Clifford Beal

historical fiction with a twist of lime

Month: May 2014

Robert E Howard’s “Solomon Kane” revisited

Wrote a retro review for the July issue of SFX Magazine which the editors have graciously allowed me to reproduce here. It was a very different experience reading R.E. Howard again after so many years–and not an altogether pleasant one. Have a read and let me know what you think.

 

The Savage Tales of Solomon Kane
Robert E Howard, (Del Rey, 1998)
Writer Clifford Beal considers Conan’s Puritan stablemate

Robert E Howard, who took his own life at the age of 30, was the father of kane
that
 subgenre of fantasy that would become known as “sword and sorcery”. Best known as the creator of Conan the Barbarian, Howard’s writings influenced a generation of fantasy authors, including Fritz Leiber and David Gemmell.

But before Conan, Howard had created a very different character in Solomon Kane, a mysterious Puritan loner who roams the darker corners of the world, fighting ancient and nameless evil in the early 17th century. Bursting from the pages of Weird Tales in 1928, Solomon Kane fought Lovecraft-inspired deities, demons, pirates and scores of hostile natives to rescue the helpless and right wrong wherever he saw it. Kane is far more conflicted and layered a character than Conan, and Howard portrays him as driven, if not downright psychopathic. In “The Blue Flame Of Vengeance” Kane remarks to a man he is helping: “It hath been my duty in times past to ease various evil men of their lives…” Which is an understatement.

To be sure, this is pulp fiction. You won’t find subplots or shades of grey here, and since these are largely short stories there is a definite headlong rush to get down to the business at hand, usually involving a good amount of swordplay and spilt blood. Anachronisms and cod “olde world” dialogue sometimes sound a sour note, but at its best, Howard’s writing is dazzlingly energetic, vivid and not without poetry. His descriptions of hand-to-hand fighting are compelling as they are brutal but even here there is a mastery of mood and intensity. In one scene, Howard’s imagery is chilling: an avenging Kane overpowers a murderous pirate in a knife fight and intentionally kills him by degrees, plunging in the tip of his dagger, one inch at a time.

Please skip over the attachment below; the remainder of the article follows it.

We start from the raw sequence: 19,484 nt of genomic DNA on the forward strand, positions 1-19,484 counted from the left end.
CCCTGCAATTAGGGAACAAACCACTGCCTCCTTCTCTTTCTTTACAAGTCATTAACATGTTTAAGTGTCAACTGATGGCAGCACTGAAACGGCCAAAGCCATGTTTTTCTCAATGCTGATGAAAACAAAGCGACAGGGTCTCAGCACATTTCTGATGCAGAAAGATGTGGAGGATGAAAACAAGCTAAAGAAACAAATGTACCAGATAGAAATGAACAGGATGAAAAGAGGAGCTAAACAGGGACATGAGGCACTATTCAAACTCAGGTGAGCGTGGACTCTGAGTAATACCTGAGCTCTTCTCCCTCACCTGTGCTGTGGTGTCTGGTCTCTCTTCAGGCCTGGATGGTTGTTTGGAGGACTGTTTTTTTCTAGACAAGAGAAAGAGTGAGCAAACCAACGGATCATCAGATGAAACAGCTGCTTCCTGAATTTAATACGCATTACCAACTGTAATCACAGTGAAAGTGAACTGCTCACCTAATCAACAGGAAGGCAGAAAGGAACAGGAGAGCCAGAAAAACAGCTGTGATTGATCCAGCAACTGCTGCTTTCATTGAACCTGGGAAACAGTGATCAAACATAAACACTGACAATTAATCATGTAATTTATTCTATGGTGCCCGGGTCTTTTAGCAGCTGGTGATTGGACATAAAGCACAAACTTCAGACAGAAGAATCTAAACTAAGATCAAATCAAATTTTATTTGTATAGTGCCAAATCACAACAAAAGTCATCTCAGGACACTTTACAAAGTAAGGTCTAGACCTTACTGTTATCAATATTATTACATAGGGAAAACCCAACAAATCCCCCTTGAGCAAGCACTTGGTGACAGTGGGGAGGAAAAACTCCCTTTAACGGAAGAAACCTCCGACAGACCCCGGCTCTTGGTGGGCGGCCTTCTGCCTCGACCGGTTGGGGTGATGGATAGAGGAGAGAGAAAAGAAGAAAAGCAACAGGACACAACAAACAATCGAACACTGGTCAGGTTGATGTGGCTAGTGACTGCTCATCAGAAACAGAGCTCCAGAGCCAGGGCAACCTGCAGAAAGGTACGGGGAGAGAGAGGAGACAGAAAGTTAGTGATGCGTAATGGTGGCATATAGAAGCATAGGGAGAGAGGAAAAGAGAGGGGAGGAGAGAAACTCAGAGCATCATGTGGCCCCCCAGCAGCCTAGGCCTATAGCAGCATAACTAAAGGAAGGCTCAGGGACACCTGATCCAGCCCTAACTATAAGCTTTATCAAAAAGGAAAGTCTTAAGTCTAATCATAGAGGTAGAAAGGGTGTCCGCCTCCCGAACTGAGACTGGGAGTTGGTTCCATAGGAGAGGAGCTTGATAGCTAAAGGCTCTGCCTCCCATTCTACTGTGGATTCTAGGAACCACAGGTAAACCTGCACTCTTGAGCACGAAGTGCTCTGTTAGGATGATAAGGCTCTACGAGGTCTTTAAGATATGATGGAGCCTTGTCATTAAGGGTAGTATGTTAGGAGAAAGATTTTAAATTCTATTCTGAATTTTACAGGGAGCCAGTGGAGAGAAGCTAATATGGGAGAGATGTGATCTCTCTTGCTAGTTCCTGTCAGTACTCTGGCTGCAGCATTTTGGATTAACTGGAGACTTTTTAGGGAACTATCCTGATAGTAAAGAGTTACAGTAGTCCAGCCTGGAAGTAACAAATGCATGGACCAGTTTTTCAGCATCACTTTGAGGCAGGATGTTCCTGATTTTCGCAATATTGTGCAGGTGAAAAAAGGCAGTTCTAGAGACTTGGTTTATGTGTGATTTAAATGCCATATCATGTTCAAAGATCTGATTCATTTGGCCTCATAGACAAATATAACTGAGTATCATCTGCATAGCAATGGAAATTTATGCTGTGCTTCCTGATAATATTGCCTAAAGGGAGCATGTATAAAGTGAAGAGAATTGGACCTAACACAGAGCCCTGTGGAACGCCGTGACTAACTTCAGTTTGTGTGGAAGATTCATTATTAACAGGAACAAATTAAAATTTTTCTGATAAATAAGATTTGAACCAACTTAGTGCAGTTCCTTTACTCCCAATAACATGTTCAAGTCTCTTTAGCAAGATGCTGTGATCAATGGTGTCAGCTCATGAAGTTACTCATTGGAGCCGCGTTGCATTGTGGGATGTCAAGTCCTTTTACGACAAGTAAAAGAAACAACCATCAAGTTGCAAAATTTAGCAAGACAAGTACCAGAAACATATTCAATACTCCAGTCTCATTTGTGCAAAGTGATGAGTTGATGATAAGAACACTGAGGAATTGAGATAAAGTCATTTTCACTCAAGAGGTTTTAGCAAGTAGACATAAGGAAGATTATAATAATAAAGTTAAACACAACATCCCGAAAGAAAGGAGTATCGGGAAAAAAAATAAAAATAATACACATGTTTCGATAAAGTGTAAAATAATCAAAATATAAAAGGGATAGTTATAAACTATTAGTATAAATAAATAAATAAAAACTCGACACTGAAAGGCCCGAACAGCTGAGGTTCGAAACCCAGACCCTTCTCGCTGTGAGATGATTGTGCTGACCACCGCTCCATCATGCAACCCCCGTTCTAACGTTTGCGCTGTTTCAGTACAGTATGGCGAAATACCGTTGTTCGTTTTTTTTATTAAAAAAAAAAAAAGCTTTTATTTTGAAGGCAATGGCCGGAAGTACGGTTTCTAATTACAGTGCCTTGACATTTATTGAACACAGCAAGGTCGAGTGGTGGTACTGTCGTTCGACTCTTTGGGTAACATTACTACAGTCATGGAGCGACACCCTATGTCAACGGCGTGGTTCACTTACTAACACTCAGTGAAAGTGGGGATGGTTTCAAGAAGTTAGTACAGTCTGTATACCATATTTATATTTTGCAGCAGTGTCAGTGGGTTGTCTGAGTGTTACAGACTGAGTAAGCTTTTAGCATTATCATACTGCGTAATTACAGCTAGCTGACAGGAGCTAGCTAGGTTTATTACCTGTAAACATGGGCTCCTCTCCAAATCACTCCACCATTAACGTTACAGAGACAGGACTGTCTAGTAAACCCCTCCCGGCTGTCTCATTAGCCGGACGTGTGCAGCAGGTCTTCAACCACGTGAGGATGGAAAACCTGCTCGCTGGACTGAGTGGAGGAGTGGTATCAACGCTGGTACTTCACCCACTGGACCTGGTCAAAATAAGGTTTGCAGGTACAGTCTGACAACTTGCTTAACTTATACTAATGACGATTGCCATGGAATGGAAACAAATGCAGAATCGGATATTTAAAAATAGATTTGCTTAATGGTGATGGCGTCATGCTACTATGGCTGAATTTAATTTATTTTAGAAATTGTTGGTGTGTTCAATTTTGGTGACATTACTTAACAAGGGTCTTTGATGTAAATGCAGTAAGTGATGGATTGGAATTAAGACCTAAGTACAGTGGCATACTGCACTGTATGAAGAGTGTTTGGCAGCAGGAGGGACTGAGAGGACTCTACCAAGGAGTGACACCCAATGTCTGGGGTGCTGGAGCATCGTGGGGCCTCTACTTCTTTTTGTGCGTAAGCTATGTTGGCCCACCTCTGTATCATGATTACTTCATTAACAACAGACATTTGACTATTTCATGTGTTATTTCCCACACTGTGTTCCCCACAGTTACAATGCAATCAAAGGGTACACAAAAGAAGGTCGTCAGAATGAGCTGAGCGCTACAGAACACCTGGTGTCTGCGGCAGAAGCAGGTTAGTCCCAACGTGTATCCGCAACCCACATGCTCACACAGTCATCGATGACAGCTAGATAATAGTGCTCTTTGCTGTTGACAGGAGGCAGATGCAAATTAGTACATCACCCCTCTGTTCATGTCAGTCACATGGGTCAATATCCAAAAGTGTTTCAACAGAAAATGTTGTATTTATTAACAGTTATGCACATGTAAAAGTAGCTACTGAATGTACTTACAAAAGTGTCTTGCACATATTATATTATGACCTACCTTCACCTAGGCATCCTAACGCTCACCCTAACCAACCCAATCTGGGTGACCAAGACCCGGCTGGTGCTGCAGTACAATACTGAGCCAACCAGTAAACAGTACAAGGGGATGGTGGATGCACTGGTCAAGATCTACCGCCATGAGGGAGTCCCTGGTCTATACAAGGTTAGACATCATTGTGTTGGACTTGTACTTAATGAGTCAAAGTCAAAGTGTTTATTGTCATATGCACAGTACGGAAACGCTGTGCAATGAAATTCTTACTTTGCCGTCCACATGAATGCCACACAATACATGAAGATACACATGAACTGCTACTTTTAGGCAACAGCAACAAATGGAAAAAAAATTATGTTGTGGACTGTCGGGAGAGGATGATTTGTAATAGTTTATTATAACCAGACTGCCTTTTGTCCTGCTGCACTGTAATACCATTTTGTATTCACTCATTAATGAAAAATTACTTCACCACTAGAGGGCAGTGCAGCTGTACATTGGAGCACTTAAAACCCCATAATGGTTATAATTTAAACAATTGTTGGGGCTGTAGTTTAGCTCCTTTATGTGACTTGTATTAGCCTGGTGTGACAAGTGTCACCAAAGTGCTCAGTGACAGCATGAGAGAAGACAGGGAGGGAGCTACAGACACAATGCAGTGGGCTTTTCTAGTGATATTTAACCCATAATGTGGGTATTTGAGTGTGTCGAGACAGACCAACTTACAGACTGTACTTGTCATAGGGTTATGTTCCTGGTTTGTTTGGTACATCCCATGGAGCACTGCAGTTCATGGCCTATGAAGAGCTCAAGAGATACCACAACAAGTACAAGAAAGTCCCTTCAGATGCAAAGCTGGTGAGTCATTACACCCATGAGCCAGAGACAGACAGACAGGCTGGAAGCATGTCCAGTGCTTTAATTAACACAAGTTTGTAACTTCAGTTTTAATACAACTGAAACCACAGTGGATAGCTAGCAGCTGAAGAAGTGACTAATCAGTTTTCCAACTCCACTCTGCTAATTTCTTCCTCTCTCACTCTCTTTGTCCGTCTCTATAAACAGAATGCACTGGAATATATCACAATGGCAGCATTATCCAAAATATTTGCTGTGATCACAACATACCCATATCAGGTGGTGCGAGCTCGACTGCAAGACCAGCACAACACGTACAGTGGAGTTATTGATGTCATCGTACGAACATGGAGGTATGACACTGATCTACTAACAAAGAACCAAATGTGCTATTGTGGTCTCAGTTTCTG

kane2Yet there’s a darker side to the swashbuckling. Racial stereotyping was always present in pulp fiction and Asian or African physical features were often used as shorthand for moral turpitude and inferiority. Sadly, much of the writing in Solomon Kane follows this path. A few of the better-known tales such as “The Moon Of Skulls” are set in central Africa, where Kane encounters the remnants of an ancient civilisation ruled over by brutish savages. And here, black skin colour is equated with degenerate evil, with Kane portrayed as a white saviour intent on toppling the evil African queen Nekari. Even the last survivor of Atlantis, whom Kane tries to free from bondage, is worried about his ethnic purity: “I, the last son of Atlantis, bear in my veins the taint of Negro blood.”

But Howard and his characters are full of contradictions. Solomon Kane’s self-professed “blood brother” is a black African wizard and the only real friend that Kane has in any of the stories. And in “The Footfalls Within” Kane risks his life to free African villagers from Arab slavers and then guides them to safety. Solomon Kane’s tales are, like those of Conan, rousing epics, and as part of our pulp-era inheritance they deserve to be read. But like much of our past, it’s not all good. Today Howard’s writing, imaginative as it is, leaves a slightly bitter aftertaste.

 

 

Have pen, will travel: a couple of recent guest blog posts

DuffelWith Raven’s Banquet now having flown the nest and work well under way on the next fantasy series, I’ve penned a couple of  guest blogs for some super websites.  Have a look at the excellent Fantastical Librarian blog, run by Mieneke: http://ow.ly/xcbTr 

And John over at the award-winning  SF Signal website asked me to blog about the experience of writing historical fantasy which you can read here: http://ow.ly/xccp9

sfsignalLogov4

The Raven has Landed…well almost

We’re one week away from the launch of The Raven’s Banquet, the prequel to Gideon’s Angel. Published by Solaris Books on 13 May as an ebook, there will also be an exclusive first-edition paperback on sale through Forbidden Planet megastores beginning on 17 May. Forbidden Planet London will also be hosting a signing on Saturday 17 May from 1-2pm at Shaftesbury Avenue so if you’re in the Big Smoke come on down and pick up an autographed limited edition while the ink is still wet. And for those fans of the genus Corvus out there, here is a look at the magnificent cover.

Raven's Banquet

© 2017 Clifford Beal

Theme by Anders NorenUp ↑